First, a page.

Australia would consider themselves slight favourites after day one of the Third Test, but one incredible act of cunning from Faf du Plessis has completely overshadowed all the action in Adelaide.

Here are all the big talking points from the opening day at the Adelaide Oval.


South African captain Faf du Plessis has revealed Aussie captain Steve Smith freely gifted him the information he needed to pull off one of cricket's most cunning plays.


The Proteas skipper has confirmed his shock decision to declare South Africa's first innings at 9/259 was motivated by his desire to catch Australian open David Warner out.

Warner left the field to receive treatment on a shoulder injury and had only just returned to the field when du Plessis sent Australia in to face the final 12 overs of the day.

Warner was ruled ineligible to bat for Australia for the opening six minutes of the home team's innings because of his time off the field.

du Plessis says he only though about springing the trap when he overheard Steve Smith register his concern about Warner's availability with umpires Richard Kettleborough and Nigel Llong.

"I was aware of it," du Plessis told ABC Grandstand.

"I saw them speaking to the umpire and I put my ear a little closer towards them and as soon as I heard that he was in trouble with the time I ran off."

The fill-in skipper's leadership received a glowing endorsement from the Channel 9 cricket commentary team.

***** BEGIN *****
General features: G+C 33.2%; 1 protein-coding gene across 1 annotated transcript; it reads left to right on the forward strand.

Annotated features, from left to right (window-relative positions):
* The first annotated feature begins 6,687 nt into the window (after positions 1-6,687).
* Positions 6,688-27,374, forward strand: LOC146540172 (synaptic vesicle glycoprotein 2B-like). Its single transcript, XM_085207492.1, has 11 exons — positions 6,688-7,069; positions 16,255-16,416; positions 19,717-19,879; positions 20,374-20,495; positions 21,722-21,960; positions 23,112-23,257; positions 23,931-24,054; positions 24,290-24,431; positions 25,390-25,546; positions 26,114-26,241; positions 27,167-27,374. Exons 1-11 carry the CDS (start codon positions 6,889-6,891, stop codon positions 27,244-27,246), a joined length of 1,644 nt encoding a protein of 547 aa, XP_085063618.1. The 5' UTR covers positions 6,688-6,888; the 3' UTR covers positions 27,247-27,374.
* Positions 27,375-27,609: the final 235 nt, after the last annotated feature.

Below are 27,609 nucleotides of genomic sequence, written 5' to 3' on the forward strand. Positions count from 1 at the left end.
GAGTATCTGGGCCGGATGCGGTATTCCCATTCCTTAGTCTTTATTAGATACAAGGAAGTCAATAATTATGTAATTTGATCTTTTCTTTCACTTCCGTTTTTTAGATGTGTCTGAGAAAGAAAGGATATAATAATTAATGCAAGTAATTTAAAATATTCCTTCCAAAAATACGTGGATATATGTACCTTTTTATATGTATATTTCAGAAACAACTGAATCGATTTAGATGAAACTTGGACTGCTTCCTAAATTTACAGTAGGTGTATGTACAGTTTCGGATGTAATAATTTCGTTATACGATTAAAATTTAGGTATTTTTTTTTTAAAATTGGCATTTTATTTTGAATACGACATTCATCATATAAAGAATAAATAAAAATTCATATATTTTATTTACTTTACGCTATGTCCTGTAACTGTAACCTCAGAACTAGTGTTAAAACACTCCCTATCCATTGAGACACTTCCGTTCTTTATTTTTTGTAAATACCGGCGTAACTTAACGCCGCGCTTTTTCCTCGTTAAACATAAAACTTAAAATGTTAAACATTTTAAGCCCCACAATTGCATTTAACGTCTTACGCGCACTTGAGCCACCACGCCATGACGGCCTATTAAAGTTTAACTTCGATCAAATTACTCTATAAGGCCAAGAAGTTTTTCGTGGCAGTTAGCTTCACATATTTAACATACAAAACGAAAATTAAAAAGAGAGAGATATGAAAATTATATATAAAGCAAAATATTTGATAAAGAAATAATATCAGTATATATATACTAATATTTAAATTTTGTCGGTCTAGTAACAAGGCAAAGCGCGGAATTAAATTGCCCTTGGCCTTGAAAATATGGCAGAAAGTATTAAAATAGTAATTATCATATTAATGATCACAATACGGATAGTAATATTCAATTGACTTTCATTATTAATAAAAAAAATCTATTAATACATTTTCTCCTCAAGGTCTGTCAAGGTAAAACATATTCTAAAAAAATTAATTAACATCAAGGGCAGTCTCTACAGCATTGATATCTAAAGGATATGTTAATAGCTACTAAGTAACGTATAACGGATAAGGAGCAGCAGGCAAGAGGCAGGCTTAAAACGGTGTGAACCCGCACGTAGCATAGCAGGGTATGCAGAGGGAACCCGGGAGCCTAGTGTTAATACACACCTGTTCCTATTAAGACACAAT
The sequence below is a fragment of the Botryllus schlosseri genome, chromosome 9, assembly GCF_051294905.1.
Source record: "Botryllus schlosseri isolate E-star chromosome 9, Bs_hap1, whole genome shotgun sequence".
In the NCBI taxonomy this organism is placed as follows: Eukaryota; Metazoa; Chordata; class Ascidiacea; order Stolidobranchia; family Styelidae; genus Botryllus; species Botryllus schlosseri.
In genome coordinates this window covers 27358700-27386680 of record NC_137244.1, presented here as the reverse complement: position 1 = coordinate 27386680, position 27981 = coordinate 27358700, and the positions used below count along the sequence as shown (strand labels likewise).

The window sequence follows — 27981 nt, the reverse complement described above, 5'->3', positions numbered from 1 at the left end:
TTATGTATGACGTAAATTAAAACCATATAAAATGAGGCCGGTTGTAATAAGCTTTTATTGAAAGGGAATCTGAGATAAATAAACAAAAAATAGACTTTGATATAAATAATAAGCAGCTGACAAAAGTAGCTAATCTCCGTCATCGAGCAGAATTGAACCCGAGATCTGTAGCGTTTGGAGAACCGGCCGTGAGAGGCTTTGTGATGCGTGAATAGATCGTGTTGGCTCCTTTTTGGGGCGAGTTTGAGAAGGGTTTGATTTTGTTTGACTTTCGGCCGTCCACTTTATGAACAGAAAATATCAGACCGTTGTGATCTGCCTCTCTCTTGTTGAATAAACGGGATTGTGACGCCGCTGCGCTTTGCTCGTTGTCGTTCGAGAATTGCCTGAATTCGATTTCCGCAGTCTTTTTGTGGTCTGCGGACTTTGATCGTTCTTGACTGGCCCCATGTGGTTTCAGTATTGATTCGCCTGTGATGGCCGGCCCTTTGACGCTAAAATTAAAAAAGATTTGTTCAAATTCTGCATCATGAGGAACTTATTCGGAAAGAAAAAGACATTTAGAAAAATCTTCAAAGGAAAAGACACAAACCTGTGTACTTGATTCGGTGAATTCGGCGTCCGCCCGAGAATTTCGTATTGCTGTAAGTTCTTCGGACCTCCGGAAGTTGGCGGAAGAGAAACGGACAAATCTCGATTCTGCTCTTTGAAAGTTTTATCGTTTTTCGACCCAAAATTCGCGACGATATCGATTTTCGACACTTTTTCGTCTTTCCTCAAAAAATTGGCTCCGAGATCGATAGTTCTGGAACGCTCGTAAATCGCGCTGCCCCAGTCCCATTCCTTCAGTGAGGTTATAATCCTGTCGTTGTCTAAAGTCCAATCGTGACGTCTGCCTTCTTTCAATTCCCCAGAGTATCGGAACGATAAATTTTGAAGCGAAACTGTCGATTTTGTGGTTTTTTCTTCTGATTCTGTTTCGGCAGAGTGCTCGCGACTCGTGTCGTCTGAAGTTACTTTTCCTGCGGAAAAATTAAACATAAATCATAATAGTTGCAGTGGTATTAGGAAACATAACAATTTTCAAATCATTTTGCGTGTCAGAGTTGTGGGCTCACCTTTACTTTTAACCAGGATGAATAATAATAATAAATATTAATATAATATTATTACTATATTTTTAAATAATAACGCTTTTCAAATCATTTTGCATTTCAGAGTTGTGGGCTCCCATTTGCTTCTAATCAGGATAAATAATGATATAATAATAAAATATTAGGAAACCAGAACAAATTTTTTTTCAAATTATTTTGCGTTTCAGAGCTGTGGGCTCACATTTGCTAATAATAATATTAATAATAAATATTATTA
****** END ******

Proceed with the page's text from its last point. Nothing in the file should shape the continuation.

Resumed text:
"I tell you what, it's another big tick for Faf du Plessis with his captaincy," Aussie Test legend Shane Warne said.

"I reckon he's worked that out. He knows that David Warner stayed off the field for too long and he's declared at 9/259 to try and eek out some extra runs.

"Australia have missed a trick and South Africa, they're right on the ball."

Aussie quick Josh Hazlewood said after the day's play he expects Warner to apologise to teammates over the incident.

"The guys were a little bit annoyed, especially Smithy and probably Uzzie who had to go out and bat," said Hazlewood.

"He went off for some treatment towards the end and was off for obviously too long and that messed the timings up and he couldn't bat straight away.

"It's just one of those things. It rarely happens but it happened today. I think Uzzie, the way he adapted to the situation he did a great job for us today.

"(Warner) will hold himself accountable, that's how Davey goes. He knows he did the wrong thing and (will) apologise to the group, learn from it and hopefully it doesn't happen again."

Former Aussie Test opener Michael Slater said Warner threw teammates Usman Khawaja and Matt Renshaw under the bus with his mistake.

"Faf du Plessis is always thinking," Slater said.

"Maybe he knew that and that's why he's declared.

"This is unnerving for Khawaja. It's a different role. David Warner would have been talking to Renshaw this week to get used to each other and try to form a partnership with the work they've done. Now he's not walking out there with the debutant. That throws the whole top order out."


Nathan Lyon's run of 110 first class overs without taking a wicket were finally ended when Aussie keeper Matthew Wade pulled off a brilliant stumping of Kagiso Rabada.